Waymo and Uber reached a settlement Friday to end their blockbuster trade secrets fight over self-driving car technology, capping off a year of contentious discovery disputes, shocking revelations and numerous delays. Here's a play-by-play of how we got here.
The Federal Circuit on Tuesday denied a petition for en banc rehearing lodged by Samsonite and other luggage makers in January, refusing to reconsider its decision that the companies could be liable for jointly infringing a luggage lock patent with the Transportation Security Administration.
During the sealed portion of a hearing last week, the video streaming startup Swarmify “was unable to articulate a protectable trade secret” stolen by CloudFlare, the company’s general counsel told Law360 Tuesday, after a California federal judge said he could respond to Swarmify's public statements about the closed session.
Biotech company Codexis Inc. bashed rival EnzymeWorks Inc. and its founder Junhua Tao on Tuesday for allegedly violating a deal to end a lawsuit, which accused Tao in California federal court of ripping off its trade secrets and patents, when EnzymeWorks issued a press release about that very settlement.
The Federal Circuit on Tuesday upheld U.S. District Judge Rodney Gilstrap’s decision to invalidate claims in four Integrated Technological Systems Inc. patents tied to money transfers in the newest of several high-profile decisions over how to interpret the U.S. Supreme Court’s Alice test.
Comcast Inc. has asked the Federal Circuit to follow an expedited schedule in its review of an International Trade Commission decision prohibiting the cable and broadband company from importing set-top cable boxes found to infringe a patent held by TiVo Corp.
Amgen Inc. on Monday asked a D.C. federal judge to order the U.S. Food and Drug Administration to temporarily refrain from approving any generic versions of its blockbuster drug Sensipar while it appeals a recent order that found the agency properly denied pediatric exclusivity for the calcium-control drug.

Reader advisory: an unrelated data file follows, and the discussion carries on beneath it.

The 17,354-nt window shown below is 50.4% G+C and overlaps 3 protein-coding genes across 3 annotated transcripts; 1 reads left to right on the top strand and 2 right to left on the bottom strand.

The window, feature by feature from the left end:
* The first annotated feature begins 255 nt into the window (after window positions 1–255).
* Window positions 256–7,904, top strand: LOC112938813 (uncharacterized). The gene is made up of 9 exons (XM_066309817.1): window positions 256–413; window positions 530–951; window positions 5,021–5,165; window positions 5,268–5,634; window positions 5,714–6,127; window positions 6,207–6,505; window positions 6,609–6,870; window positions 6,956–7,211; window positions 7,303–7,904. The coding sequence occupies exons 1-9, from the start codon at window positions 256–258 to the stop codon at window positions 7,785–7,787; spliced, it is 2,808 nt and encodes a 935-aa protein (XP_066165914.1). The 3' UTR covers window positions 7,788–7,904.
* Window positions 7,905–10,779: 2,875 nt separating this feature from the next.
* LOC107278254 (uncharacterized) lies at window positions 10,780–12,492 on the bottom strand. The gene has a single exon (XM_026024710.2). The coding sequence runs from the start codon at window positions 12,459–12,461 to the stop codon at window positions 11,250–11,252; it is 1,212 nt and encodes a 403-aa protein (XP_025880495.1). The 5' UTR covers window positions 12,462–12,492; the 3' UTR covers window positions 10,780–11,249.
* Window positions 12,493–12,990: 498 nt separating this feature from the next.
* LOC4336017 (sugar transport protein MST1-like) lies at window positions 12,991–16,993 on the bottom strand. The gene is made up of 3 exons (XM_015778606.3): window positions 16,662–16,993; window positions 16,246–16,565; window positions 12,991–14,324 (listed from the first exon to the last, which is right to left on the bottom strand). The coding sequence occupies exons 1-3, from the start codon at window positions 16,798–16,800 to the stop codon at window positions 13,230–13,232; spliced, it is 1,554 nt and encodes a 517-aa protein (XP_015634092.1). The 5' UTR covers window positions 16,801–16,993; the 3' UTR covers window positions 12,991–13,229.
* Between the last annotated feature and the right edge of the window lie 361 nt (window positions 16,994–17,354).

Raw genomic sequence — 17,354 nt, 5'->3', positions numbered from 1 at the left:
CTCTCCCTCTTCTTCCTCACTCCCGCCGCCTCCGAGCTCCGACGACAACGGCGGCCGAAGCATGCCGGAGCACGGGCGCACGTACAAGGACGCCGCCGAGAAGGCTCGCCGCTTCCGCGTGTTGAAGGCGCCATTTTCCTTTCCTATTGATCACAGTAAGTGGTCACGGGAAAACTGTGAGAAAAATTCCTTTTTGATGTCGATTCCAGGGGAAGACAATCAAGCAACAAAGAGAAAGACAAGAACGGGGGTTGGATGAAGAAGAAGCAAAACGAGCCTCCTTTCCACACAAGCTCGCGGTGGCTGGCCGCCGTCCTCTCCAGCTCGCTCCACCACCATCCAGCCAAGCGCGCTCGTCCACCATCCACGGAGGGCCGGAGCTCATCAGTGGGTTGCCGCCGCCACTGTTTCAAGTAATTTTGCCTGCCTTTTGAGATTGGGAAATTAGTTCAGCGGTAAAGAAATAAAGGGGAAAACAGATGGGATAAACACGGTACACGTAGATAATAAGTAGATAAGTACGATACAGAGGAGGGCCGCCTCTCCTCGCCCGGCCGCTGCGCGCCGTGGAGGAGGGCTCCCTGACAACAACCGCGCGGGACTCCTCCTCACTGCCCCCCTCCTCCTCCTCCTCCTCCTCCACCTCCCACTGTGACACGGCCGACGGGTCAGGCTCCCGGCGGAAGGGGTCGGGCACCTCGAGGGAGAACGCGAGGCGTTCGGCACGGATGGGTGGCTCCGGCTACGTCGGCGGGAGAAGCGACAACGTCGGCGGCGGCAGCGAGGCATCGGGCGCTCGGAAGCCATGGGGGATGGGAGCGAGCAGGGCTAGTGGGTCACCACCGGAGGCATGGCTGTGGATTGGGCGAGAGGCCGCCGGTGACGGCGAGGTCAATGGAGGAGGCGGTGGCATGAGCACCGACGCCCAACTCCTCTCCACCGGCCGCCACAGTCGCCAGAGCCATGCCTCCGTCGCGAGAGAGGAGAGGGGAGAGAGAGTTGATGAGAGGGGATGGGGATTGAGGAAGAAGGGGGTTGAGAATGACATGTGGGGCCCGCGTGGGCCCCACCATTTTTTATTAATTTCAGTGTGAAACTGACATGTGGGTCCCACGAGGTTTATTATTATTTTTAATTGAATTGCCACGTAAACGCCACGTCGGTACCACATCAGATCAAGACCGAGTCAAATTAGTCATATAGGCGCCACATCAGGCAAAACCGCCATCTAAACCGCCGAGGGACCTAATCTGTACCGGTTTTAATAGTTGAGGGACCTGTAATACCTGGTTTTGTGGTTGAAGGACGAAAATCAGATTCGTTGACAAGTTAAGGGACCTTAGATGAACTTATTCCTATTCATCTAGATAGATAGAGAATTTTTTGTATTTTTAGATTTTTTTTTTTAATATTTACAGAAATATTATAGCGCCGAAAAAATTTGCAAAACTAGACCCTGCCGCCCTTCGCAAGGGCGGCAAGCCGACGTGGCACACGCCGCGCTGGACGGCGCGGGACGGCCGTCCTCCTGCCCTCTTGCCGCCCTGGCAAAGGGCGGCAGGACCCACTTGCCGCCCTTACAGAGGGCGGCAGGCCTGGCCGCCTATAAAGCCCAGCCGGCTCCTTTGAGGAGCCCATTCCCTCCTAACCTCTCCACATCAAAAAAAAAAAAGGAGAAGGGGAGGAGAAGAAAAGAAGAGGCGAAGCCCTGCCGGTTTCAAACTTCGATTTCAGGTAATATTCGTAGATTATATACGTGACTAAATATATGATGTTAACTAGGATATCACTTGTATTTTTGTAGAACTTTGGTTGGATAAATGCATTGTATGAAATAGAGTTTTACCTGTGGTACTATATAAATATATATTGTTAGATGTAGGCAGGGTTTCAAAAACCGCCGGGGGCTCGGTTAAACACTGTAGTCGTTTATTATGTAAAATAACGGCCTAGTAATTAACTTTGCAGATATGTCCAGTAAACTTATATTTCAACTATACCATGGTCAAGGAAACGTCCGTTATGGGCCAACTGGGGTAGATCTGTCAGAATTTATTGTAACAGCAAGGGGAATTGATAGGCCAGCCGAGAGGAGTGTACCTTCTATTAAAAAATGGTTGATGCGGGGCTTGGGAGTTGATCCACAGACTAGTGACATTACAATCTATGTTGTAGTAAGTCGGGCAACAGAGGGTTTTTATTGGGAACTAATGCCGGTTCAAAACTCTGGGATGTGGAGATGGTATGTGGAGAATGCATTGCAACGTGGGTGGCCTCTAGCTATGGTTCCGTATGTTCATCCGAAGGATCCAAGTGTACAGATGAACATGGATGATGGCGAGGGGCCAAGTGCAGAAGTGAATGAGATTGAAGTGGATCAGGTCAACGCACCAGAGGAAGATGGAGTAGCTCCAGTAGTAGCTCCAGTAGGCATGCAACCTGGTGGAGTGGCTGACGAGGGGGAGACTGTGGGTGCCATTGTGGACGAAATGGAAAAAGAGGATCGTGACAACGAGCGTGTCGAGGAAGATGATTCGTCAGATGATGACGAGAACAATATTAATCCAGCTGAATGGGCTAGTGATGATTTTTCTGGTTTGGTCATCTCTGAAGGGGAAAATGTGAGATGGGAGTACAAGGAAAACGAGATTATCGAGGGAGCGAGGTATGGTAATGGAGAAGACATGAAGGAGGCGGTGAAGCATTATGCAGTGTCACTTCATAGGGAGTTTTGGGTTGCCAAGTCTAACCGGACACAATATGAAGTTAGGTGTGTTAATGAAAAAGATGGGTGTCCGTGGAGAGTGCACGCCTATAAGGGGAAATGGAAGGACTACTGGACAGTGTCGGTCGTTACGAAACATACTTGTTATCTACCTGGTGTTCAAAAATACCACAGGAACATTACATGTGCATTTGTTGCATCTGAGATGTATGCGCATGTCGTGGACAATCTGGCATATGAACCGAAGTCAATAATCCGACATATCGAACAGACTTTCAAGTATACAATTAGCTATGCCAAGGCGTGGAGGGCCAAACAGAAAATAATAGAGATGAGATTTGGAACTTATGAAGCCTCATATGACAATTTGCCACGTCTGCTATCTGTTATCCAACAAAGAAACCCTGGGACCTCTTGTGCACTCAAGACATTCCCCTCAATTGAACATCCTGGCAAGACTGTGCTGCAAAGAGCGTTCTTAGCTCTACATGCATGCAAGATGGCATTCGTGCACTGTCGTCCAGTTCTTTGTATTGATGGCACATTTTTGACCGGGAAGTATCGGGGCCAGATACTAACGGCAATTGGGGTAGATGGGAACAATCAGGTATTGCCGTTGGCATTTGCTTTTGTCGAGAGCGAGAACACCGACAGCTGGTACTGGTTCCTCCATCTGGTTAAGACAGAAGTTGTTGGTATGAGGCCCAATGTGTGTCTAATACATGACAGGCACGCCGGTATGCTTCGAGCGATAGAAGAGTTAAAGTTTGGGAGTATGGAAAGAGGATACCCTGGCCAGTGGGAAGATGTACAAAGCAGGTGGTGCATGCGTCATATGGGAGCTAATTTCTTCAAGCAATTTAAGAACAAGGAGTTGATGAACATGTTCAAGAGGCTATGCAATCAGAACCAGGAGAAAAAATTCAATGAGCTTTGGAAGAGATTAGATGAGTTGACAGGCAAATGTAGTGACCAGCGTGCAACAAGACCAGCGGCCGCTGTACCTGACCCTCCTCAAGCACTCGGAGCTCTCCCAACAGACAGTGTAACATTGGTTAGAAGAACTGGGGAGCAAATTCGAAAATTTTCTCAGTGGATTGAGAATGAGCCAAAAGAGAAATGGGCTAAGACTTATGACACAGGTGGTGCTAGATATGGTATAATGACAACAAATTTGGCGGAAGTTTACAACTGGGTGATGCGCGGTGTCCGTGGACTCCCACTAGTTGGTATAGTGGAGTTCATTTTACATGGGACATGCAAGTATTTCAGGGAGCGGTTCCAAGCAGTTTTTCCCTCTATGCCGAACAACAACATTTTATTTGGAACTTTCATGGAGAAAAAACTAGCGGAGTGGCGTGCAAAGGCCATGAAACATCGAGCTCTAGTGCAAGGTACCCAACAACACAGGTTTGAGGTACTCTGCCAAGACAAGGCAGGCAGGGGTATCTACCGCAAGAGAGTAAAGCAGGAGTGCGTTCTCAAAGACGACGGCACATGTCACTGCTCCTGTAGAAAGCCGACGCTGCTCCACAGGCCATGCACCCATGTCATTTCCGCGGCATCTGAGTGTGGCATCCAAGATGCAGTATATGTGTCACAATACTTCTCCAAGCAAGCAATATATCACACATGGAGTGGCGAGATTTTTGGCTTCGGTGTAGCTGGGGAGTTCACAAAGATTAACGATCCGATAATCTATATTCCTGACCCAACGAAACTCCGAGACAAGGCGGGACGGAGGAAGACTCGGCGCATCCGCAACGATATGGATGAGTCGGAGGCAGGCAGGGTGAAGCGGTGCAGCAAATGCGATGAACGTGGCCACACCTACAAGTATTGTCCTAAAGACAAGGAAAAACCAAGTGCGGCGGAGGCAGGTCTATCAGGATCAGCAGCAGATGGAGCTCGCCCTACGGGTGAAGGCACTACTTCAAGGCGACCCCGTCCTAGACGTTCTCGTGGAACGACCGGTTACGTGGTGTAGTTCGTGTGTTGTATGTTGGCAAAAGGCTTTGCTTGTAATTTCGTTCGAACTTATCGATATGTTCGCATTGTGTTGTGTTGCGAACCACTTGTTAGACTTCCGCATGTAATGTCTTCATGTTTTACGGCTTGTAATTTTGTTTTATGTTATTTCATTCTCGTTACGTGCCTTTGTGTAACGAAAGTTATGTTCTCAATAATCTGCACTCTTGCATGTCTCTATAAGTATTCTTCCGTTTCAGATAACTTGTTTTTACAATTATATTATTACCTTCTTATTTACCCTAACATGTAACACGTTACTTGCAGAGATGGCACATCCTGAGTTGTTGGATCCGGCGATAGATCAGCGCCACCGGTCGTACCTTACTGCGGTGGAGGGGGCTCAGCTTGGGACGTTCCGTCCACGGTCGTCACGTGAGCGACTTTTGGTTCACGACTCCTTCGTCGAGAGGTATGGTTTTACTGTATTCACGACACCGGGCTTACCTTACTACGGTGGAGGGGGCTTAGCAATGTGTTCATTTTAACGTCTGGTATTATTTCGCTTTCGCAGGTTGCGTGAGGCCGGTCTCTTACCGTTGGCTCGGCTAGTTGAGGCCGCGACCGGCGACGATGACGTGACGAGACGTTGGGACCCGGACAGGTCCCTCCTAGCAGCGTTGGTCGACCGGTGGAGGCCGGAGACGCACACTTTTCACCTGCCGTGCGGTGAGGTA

Singer-songwriter Frank Ocean is accusing a music producer of falsely attempting to claim authorship of songs on his 2016 hit album “Blonde,” alleging “a serious and substantial violation” of his rights under the Copyright Act in a complaint filed in California federal court Tuesday.
DeLorean Motor Co., set to relaunch the iconic 1980s sports car made famous in “Back to the Future,” is suing a cosmetics company for trademark infringement for using the DeLorean name on an “age-suspending” lotion.
The Federal Circuit on Tuesday upheld a Patent Trial and Appeal Board decision that a word-recognition patent challenged by Google is invalid as obvious, ruling that while one of the board’s two rulings on the patent was wrong, the other was correct.
The number of patent cases the Federal Circuit ruled on without writing an opinion is in decline for the first time in recent years, amid criticism over the court’s use of these “silent decisions” and a plateau in its patent workload.
The Federal Circuit was in a mostly agreeable mood last year, with only 7 percent of decisions including a dissent or concurrence compared with 10 percent in 2016, but the judges still found plenty of ways to criticize their colleagues’ reasoning. Here are some of 2017’s most biting and noteworthy dissents.